Cybercrime, human trafficking and success against large-scale fraud - welcome to the latest edition of Police Scotland’s Weekly Roundup, where we summarise the news from the last seven days.
Last weekend saw a global cyber-attack hit over 200,000 people in 150 countries, with the NHS being amongst the worst hit in the UK. With many people worried about falling victim to the attack, we wrote a feature on protecting yourself against cybercrime.
The article provided internet safety tips and we heard from Chief Inspector Scott Tees on how Police Scotland was keeping people safe online.
You can learn more on our How to protect yourself against cybercrime feature.
On Monday Police Scotland carried out a national day of action to raise awareness of human trafficking and to identify and recover potential trafficking victims.
Around 500 officers visited 80 premises and locations in all 13 geographical divisions of Scotland including fisheries, car washes and nailbars. During the multi-agency operation a child aged 15, who displayed indicators of trafficking, was found working in a nailbar.
Detective Superintendent Stuart Houston, Police Scotland, said: “Tackling trafficking is a priority for Police Scotland and we will use all of the means at our disposal to tackle trafficking and those who seek to enslave others. This includes working with partners and across national and international borders.”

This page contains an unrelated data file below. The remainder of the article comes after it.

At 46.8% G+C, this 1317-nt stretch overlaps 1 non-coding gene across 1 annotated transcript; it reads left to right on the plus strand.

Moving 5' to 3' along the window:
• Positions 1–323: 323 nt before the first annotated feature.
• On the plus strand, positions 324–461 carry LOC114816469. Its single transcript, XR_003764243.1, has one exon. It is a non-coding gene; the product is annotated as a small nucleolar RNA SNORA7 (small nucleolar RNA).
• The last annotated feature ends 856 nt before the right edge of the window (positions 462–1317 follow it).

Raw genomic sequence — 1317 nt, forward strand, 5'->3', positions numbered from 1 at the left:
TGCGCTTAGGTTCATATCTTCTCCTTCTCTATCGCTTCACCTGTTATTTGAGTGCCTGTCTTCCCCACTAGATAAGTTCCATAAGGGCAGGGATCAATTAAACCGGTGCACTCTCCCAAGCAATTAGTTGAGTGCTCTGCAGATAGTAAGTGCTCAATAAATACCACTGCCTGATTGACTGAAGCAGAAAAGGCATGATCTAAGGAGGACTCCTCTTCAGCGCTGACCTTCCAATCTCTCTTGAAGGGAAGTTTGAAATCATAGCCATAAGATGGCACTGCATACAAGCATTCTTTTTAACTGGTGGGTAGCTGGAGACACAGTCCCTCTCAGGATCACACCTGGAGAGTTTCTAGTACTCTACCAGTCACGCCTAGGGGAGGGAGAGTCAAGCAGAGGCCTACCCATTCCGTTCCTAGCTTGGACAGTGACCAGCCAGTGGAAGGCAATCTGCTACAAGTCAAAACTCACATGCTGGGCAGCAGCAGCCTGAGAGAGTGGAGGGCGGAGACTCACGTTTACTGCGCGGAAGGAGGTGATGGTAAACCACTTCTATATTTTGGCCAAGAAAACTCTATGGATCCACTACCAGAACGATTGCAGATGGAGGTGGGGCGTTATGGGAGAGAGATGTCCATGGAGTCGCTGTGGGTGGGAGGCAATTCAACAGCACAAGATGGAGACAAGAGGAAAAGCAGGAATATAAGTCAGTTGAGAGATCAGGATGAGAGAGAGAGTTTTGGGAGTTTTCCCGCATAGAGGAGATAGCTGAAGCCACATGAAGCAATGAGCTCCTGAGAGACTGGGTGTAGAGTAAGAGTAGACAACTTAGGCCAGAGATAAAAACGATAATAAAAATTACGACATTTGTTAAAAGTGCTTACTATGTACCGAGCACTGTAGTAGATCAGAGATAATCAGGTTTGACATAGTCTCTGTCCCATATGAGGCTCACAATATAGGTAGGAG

Neil Ireland (left) and Trevor Francis (right), were both sentenced for separate incidents in Fife.
In Fife, two men were sentenced for two separate cases, one involving non-recent child abuse and the other for raping and sexually assaulting women at addresses across Fife.
On Tuesday, Trevor Francis, aged 71, was sentenced to nine months in prison at Dundee Sheriff Court after being found guilty of abusing several children at St Margaret's Children's Home in Leven during the 1970s.
Meanwhile, Neil Ireland was sentenced to 10 years in prison after being found guilty on 21st April of committing a series of sexual offences against three women between 2008 and 2015 in Cupar, Leven and Methil.
65-year-old Michael Holland from Prestonpans was also sentenced on Tuesday to four years in prison at Edinburgh High Court for the supply of Class A drugs. In September 2015 Michael Holland was stopped in his vehicle at Fisherrow Harbour, Musselburgh and officers found a large quantity of cocaine with an approximate street value of £81,000.
Following a four year investigation, in which detectives worked tirelessly to unpick a network of banking transfers and legal documentation for 24 properties as part of a £1.7 million fraudulent conspiracy, Lorraine and Edwin McLaren were convicted of mortgage fraud. A team of specialist search officers, telecommunications and computer forensics experts, financial investigators and criminal analysts pored over hundreds of thousands of documents, to follow the trail and identify those behind a fake racket.
According to Detective Superintendent Andy Lawson, 'The result of this lengthy court proceedings follows an extremely complex inquiry that is probably one of the largest, most complicated property fraud investigations ever carried out in Scotland. A team of officers has investigated cases involving a number of victims the length and breadth of the country, who have been left completely distraught, some penniless and homeless, who have been disadvantaged financially and all at the hands of the McLarens.’
Another busy week over but little rest for Police Scotland! Have a great weekend.